Despite the widely-held belief that “it never rains in southern California,” it does, albeit not often enough. Tonight, for instance, was a prime example of the occasionally intemperate nature of SoCal weather; a much-needed downpour, most of which would wind up in storm drains on a quick trip to the Pacific Ocean, rather than into the aquifers and reservoirs that could make the best use of it. Rain, for me, signals an opportunity to make soup, which matches inclement weather the way pearls go with Sophia Loren’s exquisite neck.
In my youth, tomato soup meant a can of Campbell’s, made famous by Andy Warhol. My late and much beloved mom used to prepare it in high style, diluting it with milk rather than water for an instant “cream of tomato” concoction, which remained the gold standard for tomato soup in my estimation until well into my adulthood. One weekend in my thirties, though, on a trip to Lake Tahoe, I tasted freshly prepared tomato soup for the first time, and it was nothing short of revelatory. I’ve been spoiled ever since.
2 tbsp.olive oil
1 medium onion, finely chopped
2 tbsp. Cup4Cup gluten-free flour
2 cloves garlic, minced
1 can (28 oz.) San Marzano diced tomatoes
4 tbsp. stemmed and chopped fresh dill + 4 fronds for garnish
28 oz. vegetable broth (or chicken broth, if the vegan version isn’t sufficiently compelling)
1 bay leaf
ground black pepper
dollop of cashew cream (for vegan version) or sour cream or yogurt (non-vegan version)
First, heat the olive oil in a soup pot, then add the diced onion at medium heat. Sweat the onion, allowing it to release its liquids, but don’t brown it. Add the Cup4Cup gluten-free flour, and stir, making sure to break up any lumps that might ensue (a whisk is good at doing this). Add the garlic and cook for about two minutes, stirring occasionally. Then add the tomatoes, broth (a simple way to measure this is to fill up the empty tomato can), chopped fresh dill, bay leaf, salt, and pepper.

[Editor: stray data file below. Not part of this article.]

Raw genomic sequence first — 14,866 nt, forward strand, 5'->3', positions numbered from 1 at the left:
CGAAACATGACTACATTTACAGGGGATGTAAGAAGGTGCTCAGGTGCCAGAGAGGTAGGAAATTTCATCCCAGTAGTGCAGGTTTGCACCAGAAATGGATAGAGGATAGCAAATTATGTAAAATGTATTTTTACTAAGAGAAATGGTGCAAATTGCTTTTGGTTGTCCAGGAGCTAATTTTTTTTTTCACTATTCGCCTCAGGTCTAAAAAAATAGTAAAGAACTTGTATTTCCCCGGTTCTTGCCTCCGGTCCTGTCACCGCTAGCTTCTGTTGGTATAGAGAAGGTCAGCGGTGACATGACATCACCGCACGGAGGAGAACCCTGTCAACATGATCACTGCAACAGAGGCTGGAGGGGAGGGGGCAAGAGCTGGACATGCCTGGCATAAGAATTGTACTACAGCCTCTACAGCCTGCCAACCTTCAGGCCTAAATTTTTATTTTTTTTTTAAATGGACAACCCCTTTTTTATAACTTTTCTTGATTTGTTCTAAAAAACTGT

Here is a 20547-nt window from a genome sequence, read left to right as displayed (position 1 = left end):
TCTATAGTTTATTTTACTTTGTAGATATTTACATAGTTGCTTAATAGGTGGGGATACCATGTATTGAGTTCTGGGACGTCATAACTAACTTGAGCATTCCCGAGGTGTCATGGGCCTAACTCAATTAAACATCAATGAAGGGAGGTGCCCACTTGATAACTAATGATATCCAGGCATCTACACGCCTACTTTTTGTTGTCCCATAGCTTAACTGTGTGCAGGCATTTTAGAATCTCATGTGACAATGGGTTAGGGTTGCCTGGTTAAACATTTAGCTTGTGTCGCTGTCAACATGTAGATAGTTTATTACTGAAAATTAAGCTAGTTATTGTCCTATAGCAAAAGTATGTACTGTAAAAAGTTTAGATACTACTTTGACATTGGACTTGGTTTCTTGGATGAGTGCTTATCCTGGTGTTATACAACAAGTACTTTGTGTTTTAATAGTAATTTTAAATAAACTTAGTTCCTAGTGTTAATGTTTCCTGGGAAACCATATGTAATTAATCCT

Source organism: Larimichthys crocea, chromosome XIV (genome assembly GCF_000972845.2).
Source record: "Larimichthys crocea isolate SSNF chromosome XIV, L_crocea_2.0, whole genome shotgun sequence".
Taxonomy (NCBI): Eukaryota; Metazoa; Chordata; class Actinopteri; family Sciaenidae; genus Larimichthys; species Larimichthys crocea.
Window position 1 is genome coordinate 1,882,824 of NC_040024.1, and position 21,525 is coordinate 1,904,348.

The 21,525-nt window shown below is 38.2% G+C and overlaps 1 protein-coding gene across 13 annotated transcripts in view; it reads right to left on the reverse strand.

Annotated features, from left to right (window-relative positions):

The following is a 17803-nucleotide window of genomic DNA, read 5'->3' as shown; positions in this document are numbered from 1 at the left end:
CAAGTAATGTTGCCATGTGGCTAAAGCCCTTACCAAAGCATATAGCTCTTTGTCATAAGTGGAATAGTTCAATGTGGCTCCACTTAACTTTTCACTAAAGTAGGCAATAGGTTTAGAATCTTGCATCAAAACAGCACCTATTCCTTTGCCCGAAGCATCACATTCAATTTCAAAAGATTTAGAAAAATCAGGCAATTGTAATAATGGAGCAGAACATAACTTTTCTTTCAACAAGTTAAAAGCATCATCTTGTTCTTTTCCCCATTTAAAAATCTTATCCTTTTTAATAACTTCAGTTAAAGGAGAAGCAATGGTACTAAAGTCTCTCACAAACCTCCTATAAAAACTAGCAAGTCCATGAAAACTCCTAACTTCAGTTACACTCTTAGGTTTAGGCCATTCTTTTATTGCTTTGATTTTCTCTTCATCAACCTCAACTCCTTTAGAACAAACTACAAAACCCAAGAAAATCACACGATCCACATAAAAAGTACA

Cook over medium low heat, stirring occasionally, for about 30 minutes, but you needn’t be particularly fussy about the timing; it’s just enough to let the flavours blend.
From here, you have a couple of options. 1) Allow the soup to cool overnight in the refrigerator, and serve it the following day as a rustic cold soup, garnished with a dill sprig (and remember to remove the bay leaf!).
2) Alternatively, you can remove the bay leaf, toss it in the food processor and purée it. Be sure to work in small batches, and DON’T plug the feeding tube unless you’d like your kitchen walls redecorated with a fine spray of tomato soup. [The steam needs somewhere to go; best bet is to drape a kitchen towel LOOSELY over the top of the feeding tube.]